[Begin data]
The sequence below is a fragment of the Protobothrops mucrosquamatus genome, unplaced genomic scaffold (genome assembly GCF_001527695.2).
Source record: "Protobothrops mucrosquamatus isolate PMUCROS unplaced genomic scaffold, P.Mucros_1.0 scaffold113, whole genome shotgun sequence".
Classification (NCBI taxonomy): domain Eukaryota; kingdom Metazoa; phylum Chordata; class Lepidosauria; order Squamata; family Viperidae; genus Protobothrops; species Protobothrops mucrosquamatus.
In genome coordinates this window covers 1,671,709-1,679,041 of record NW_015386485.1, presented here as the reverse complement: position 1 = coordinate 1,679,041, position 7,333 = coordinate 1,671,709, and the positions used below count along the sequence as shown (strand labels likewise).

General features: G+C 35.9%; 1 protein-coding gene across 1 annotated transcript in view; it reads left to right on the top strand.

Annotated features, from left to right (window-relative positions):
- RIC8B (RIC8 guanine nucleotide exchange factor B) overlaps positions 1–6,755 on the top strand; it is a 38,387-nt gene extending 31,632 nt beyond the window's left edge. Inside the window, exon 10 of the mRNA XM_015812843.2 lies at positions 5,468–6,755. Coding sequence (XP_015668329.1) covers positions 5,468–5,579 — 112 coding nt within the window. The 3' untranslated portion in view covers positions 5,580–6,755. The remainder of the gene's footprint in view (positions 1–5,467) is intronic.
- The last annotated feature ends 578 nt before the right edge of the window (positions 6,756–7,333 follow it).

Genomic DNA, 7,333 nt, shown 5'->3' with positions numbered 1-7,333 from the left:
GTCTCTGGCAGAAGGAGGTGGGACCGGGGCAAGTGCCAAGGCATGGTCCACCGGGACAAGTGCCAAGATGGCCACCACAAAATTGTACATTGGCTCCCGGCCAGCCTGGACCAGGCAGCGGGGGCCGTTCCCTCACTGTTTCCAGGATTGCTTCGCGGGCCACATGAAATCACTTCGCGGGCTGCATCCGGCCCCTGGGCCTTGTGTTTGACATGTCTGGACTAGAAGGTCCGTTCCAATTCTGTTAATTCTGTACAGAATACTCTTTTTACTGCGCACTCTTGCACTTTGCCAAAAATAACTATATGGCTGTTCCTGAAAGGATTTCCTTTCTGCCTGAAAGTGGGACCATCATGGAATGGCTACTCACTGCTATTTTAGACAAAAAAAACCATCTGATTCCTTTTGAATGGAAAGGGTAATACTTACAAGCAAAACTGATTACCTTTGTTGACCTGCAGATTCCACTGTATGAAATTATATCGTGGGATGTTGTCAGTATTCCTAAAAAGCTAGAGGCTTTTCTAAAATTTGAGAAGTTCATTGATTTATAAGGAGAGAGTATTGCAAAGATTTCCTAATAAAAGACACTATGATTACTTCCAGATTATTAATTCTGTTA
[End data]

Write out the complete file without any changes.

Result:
The sequence below is a fragment of the Protobothrops mucrosquamatus genome, unplaced genomic scaffold (genome assembly GCF_001527695.2).
Source record: "Protobothrops mucrosquamatus isolate PMUCROS unplaced genomic scaffold, P.Mucros_1.0 scaffold113, whole genome shotgun sequence".
Classification (NCBI taxonomy): domain Eukaryota; kingdom Metazoa; phylum Chordata; class Lepidosauria; order Squamata; family Viperidae; genus Protobothrops; species Protobothrops mucrosquamatus.
In genome coordinates this window covers 1,671,709-1,679,041 of record NW_015386485.1, presented here as the reverse complement: position 1 = coordinate 1,679,041, position 7,333 = coordinate 1,671,709, and the positions used below count along the sequence as shown (strand labels likewise).

General features: G+C 35.9%; 1 protein-coding gene across 1 annotated transcript in view; it reads left to right on the top strand.

Annotated features, from left to right (window-relative positions):
- RIC8B (RIC8 guanine nucleotide exchange factor B) overlaps positions 1–6,755 on the top strand; it is a 38,387-nt gene extending 31,632 nt beyond the window's left edge. Inside the window, exon 10 of the mRNA XM_015812843.2 lies at positions 5,468–6,755. Coding sequence (XP_015668329.1) covers positions 5,468–5,579 — 112 coding nt within the window. The 3' untranslated portion in view covers positions 5,580–6,755. The remainder of the gene's footprint in view (positions 1–5,467) is intronic.
- The last annotated feature ends 578 nt before the right edge of the window (positions 6,756–7,333 follow it).

Genomic DNA, 7,333 nt, shown 5'->3' with positions numbered 1-7,333 from the left:
GTCTCTGGCAGAAGGAGGTGGGACCGGGGCAAGTGCCAAGGCATGGTCCACCGGGACAAGTGCCAAGATGGCCACCACAAAATTGTACATTGGCTCCCGGCCAGCCTGGACCAGGCAGCGGGGGCCGTTCCCTCACTGTTTCCAGGATTGCTTCGCGGGCCACATGAAATCACTTCGCGGGCTGCATCCGGCCCCTGGGCCTTGTGTTTGACATGTCTGGACTAGAAGGTCCGTTCCAATTCTGTTAATTCTGTACAGAATACTCTTTTTACTGCGCACTCTTGCACTTTGCCAAAAATAACTATATGGCTGTTCCTGAAAGGATTTCCTTTCTGCCTGAAAGTGGGACCATCATGGAATGGCTACTCACTGCTATTTTAGACAAAAAAAACCATCTGATTCCTTTTGAATGGAAAGGGTAATACTTACAAGCAAAACTGATTACCTTTGTTGACCTGCAGATTCCACTGTATGAAATTATATCGTGGGATGTTGTCAGTATTCCTAAAAAGCTAGAGGCTTTTCTAAAATTTGAGAAGTTCATTGATTTATAAGGAGAGAGTATTGCAAAGATTTCCTAATAAAAGACACTATGATTACTTCCAGATTATTAATTCTGTTA